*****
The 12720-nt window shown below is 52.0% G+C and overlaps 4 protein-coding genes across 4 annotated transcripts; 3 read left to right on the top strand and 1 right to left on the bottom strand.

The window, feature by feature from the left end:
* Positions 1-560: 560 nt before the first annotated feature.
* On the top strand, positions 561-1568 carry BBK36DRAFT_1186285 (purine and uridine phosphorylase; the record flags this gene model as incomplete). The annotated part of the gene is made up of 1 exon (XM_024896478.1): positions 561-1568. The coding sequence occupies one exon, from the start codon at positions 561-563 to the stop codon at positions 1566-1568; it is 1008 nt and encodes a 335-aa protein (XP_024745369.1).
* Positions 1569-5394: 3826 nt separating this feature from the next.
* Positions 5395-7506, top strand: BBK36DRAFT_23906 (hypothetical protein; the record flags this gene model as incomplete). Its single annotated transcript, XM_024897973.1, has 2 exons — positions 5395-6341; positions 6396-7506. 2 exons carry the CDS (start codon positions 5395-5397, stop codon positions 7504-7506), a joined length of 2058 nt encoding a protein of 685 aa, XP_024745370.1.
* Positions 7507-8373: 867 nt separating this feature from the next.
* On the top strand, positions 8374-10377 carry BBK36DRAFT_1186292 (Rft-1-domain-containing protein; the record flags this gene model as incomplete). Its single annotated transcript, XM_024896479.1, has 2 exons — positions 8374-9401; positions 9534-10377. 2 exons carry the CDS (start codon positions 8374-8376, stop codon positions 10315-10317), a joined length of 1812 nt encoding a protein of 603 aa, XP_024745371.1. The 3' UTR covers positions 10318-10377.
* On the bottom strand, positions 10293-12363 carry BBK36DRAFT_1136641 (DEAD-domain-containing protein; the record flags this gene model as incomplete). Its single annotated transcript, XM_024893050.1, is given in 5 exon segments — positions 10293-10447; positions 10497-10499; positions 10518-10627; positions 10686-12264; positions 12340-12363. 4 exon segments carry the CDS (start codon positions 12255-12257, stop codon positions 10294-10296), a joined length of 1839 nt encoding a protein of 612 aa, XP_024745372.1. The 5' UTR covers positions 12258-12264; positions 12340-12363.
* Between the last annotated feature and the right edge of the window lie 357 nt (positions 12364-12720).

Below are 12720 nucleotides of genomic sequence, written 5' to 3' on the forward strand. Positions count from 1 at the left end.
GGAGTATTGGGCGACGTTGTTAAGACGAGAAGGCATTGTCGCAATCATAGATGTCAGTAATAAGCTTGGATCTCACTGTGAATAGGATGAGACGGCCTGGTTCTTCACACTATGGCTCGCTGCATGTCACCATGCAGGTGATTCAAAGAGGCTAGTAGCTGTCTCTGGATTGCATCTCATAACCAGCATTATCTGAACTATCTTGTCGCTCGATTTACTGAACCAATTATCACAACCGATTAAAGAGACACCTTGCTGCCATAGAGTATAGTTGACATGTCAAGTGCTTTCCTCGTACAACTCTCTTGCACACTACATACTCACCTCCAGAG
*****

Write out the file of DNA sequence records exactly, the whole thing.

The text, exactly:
The 12720-nt window shown below is 52.0% G+C and overlaps 4 protein-coding genes across 4 annotated transcripts; 3 read left to right on the top strand and 1 right to left on the bottom strand.

The window, feature by feature from the left end:
* Positions 1-560: 560 nt before the first annotated feature.
* On the top strand, positions 561-1568 carry BBK36DRAFT_1186285 (purine and uridine phosphorylase; the record flags this gene model as incomplete). The annotated part of the gene is made up of 1 exon (XM_024896478.1): positions 561-1568. The coding sequence occupies one exon, from the start codon at positions 561-563 to the stop codon at positions 1566-1568; it is 1008 nt and encodes a 335-aa protein (XP_024745369.1).
* Positions 1569-5394: 3826 nt separating this feature from the next.
* Positions 5395-7506, top strand: BBK36DRAFT_23906 (hypothetical protein; the record flags this gene model as incomplete). Its single annotated transcript, XM_024897973.1, has 2 exons — positions 5395-6341; positions 6396-7506. 2 exons carry the CDS (start codon positions 5395-5397, stop codon positions 7504-7506), a joined length of 2058 nt encoding a protein of 685 aa, XP_024745370.1.
* Positions 7507-8373: 867 nt separating this feature from the next.
* On the top strand, positions 8374-10377 carry BBK36DRAFT_1186292 (Rft-1-domain-containing protein; the record flags this gene model as incomplete). Its single annotated transcript, XM_024896479.1, has 2 exons — positions 8374-9401; positions 9534-10377. 2 exons carry the CDS (start codon positions 8374-8376, stop codon positions 10315-10317), a joined length of 1812 nt encoding a protein of 603 aa, XP_024745371.1. The 3' UTR covers positions 10318-10377.
* On the bottom strand, positions 10293-12363 carry BBK36DRAFT_1136641 (DEAD-domain-containing protein; the record flags this gene model as incomplete). Its single annotated transcript, XM_024893050.1, is given in 5 exon segments — positions 10293-10447; positions 10497-10499; positions 10518-10627; positions 10686-12264; positions 12340-12363. 4 exon segments carry the CDS (start codon positions 12255-12257, stop codon positions 10294-10296), a joined length of 1839 nt encoding a protein of 612 aa, XP_024745372.1. The 5' UTR covers positions 12258-12264; positions 12340-12363.
* Between the last annotated feature and the right edge of the window lie 357 nt (positions 12364-12720).

Below are 12720 nucleotides of genomic sequence, written 5' to 3' on the forward strand. Positions count from 1 at the left end.
GGAGTATTGGGCGACGTTGTTAAGACGAGAAGGCATTGTCGCAATCATAGATGTCAGTAATAAGCTTGGATCTCACTGTGAATAGGATGAGACGGCCTGGTTCTTCACACTATGGCTCGCTGCATGTCACCATGCAGGTGATTCAAAGAGGCTAGTAGCTGTCTCTGGATTGCATCTCATAACCAGCATTATCTGAACTATCTTGTCGCTCGATTTACTGAACCAATTATCACAACCGATTAAAGAGACACCTTGCTGCCATAGAGTATAGTTGACATGTCAAGTGCTTTCCTCGTACAACTCTCTTGCACACTACATACTCACCTCCAGAG